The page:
From disco to D.I.S.C.O. – how Thomas Bangalter’s dad helped set the Daft Punk template
Few tracks are as synonymous with early-80s disco as Ottowan’s D.I.S.C.O – a pop smash that soundtracked many a summer holiday in 1981, not to mention countless sojourns to the dancefloor in the years since.
But while Ottowan are forever etched in disco history, the individual that wrote that track is perhaps today better known for being the father of one half of Daft Punk.
Born in 1947, Daniel Bangalter (aka Daniel Vangarde) enjoyed moderate success in France as a solo artist in the late 1960s, but it was his work as a disco producer in the late 70s and early 80s that proved his real calling – a mixum gatherum of world music, hi-NRG pop and soulful funk.
Along with D.I.S.C.O., The Gibson Brothers’ Cuba was another Vangarde-penned disco smash, as was Aieaoa by The Yamasuki Singers, later recorded as Aie a Mwana by a fledgling Bananarama.
For the young Thomas Bangalter, born in 1975, it no doubt left an itch that he and fellow Daft Punker Guy Manuel de Homem-Cristo had the opportunity to scratch on more than one occasion (especially on 2013’s disco-pop masterpiece Random Access Memories).
As Soma Records’ Stuart McMillan recently told 909originals, he visited Vangarde’s home in Paris in the early 90s, just as Daft Punk were lining up their first releases on the label.
“I remember one time going into Thomas’ bedroom – his house was up in Sacré-Cœur. He lived in a really nice house, his dad was a disco producer that was involved in the music industry,” McMillan explained. “He was quite instrumental in shaping and guiding their career as the success came.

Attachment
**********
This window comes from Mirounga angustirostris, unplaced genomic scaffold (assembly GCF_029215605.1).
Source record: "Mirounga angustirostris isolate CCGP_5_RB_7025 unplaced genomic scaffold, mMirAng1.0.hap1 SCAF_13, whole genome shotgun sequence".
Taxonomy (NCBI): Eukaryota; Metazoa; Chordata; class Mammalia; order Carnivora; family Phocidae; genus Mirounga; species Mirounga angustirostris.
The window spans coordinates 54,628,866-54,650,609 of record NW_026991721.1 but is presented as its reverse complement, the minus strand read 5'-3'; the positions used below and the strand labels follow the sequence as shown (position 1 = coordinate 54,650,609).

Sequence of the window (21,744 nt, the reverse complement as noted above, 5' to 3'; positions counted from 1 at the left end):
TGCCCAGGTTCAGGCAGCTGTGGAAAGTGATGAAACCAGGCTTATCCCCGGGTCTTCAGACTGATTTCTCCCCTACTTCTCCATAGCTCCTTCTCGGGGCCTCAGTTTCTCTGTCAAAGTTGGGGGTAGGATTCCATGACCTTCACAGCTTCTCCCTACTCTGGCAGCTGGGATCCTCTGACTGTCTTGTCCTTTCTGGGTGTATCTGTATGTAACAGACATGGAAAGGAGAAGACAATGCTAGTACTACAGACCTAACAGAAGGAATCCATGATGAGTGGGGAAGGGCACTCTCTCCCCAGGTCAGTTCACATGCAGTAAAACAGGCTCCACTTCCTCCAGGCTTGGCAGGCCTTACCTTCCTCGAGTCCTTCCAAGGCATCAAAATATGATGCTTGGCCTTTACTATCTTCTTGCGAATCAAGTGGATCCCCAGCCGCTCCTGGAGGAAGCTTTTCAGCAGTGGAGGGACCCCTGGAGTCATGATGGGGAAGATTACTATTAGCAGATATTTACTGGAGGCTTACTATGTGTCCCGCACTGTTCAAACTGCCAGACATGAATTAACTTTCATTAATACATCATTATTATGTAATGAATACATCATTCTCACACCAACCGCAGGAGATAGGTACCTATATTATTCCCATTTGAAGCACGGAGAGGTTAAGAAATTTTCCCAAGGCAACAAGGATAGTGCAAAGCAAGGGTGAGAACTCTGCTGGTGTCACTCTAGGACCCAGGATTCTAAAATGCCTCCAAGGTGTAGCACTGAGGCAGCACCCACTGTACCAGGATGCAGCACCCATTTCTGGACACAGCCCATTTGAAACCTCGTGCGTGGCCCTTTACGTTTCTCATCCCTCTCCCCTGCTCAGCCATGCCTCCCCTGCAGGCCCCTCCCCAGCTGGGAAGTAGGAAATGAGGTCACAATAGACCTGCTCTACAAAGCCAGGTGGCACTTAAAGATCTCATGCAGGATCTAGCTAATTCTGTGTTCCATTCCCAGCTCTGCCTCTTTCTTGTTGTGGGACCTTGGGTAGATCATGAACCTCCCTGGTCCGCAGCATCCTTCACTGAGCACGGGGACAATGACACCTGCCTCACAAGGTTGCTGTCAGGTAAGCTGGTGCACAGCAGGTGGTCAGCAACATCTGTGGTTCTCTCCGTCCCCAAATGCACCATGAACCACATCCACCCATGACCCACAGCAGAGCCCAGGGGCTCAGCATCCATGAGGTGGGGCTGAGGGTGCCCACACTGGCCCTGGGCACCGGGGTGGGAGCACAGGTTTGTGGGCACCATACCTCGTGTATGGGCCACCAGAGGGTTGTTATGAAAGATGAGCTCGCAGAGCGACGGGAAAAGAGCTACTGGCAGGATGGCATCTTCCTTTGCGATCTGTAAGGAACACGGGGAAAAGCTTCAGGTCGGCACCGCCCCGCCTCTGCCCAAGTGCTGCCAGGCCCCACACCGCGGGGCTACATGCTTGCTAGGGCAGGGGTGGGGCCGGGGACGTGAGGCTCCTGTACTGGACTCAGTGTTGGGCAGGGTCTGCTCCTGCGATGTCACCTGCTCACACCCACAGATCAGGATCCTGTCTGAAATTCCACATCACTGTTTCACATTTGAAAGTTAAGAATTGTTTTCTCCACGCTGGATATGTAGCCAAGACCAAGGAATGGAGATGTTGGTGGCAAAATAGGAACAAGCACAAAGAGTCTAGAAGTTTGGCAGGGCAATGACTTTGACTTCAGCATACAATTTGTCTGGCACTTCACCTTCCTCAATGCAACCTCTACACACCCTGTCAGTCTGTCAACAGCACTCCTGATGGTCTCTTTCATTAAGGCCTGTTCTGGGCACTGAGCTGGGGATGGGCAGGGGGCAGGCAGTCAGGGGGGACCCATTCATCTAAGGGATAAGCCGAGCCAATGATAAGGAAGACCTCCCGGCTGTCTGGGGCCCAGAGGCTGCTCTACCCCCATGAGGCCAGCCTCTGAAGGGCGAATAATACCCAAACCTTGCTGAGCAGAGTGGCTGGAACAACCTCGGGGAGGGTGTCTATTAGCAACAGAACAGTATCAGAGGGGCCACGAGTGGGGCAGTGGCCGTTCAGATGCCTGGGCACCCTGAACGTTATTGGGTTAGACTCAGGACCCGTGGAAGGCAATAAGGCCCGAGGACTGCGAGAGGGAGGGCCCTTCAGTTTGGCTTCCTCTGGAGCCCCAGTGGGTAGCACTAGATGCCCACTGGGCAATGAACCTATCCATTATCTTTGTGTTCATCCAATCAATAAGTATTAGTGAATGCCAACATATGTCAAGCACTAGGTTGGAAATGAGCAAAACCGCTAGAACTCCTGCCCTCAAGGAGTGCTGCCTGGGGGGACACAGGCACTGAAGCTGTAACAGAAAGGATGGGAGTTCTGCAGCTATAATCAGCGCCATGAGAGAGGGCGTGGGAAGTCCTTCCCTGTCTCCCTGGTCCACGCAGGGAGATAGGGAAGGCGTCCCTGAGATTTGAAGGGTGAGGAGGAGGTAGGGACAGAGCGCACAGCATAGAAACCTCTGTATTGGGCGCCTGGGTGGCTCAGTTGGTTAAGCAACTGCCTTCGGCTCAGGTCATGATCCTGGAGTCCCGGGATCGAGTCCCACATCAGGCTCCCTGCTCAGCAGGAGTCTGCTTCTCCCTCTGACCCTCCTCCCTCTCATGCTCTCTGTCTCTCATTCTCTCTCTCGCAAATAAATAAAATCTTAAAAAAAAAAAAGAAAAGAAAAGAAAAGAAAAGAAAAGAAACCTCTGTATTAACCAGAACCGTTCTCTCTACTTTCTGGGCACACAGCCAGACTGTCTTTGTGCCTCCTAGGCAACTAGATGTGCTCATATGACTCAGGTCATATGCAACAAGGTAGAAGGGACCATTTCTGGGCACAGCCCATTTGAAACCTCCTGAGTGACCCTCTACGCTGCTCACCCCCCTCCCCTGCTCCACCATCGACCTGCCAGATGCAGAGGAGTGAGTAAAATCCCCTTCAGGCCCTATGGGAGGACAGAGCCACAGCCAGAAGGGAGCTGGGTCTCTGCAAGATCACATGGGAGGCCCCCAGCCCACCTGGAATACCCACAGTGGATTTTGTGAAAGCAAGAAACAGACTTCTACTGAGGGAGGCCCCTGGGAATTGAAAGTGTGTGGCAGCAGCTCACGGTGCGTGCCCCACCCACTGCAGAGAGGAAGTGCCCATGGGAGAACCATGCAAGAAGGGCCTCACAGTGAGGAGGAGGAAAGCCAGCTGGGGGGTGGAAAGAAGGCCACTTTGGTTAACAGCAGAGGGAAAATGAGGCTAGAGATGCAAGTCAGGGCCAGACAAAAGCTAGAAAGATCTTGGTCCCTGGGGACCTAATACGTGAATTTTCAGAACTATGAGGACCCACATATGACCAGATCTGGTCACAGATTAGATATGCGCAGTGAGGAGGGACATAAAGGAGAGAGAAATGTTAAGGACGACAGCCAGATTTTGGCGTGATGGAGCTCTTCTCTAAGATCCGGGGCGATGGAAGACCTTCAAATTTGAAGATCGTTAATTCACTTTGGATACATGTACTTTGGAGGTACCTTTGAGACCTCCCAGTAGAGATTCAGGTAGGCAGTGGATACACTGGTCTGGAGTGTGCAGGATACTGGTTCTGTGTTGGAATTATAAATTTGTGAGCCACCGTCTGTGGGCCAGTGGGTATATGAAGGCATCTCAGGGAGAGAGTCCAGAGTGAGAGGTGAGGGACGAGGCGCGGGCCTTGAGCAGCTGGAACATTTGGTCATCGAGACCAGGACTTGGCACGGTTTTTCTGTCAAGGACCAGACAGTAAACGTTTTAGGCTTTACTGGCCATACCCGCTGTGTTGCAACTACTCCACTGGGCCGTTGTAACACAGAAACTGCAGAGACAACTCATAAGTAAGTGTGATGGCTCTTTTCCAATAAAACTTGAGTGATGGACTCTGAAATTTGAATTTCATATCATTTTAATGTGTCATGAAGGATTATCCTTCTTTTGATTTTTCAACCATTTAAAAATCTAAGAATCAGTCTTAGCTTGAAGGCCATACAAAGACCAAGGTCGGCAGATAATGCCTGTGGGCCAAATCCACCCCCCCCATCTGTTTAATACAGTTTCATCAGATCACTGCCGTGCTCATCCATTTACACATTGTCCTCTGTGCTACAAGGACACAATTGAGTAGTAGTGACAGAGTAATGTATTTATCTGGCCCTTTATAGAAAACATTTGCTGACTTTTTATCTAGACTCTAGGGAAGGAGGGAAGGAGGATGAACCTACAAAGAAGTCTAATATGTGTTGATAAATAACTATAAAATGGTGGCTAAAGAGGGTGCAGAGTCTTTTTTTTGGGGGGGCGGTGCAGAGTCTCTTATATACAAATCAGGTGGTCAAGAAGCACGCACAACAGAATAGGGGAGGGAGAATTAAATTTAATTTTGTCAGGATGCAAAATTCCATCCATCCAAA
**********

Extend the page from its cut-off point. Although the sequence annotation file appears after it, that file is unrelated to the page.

“I said to Thomas, ‘where’s the studio?’. And he said ‘that’s it on the floor’ – there were a couple of drum machines and things like that. And then I was like, ‘where are the speakers?’, and he pointed to this little ghettoblaster.”
Vangarde also earns a credit on Daft Punk’s first two albums – on Homework, he is thanked in the liner notes for “his precious advices”, while on Discovery, he is credited with ‘Design Concept, Art Direction’.
Vangarde’s works continue to influence artists today – D.I.S.C.O was sampled extensively in She’s Bingo by MC Blitzy feat. Luis Fonsi and Nicole Scherzinger (2021), while Erykah Badu took a snippet of his 1971 work with The Yamasuki Singers, Kono Samurai (a track that married Japanese rhythms with porto-disco beats), in 2007’s The Healer.
A few years back, CK303 did a deep dive into Vangarde’s back catalogue for Dazed Digital – putting together an excellent mix (listen here), and offering his thoughts on the level of influence that he would subsequently bestow on Daft Punk.
“He gave Thomas a Minimoog and some other studio equipment that they used on their earliest recordings and he certainly helped them to navigate the shark-infested waters of the music industry and keep tight control over the business aspects of their career,” CK303 wrote.
“So there’s little doubt that he was an influential figure in the background during the early years of their career. I also suspect that he must have been involved in the early development of their production technique – certainly it seems unlikely they created such a distinctive and utterly professional sound from a little bedroom studio in Paris without any input from an experienced record producer who happened to be living in the same house! But again, that’s pure speculation on my part.”
Listen to a playlist of some of Vangarde’s biggest hits below.
1 thought on “From disco to D.I.S.C.O. – how Thomas Bangalter’s dad helped set the Daft Punk template”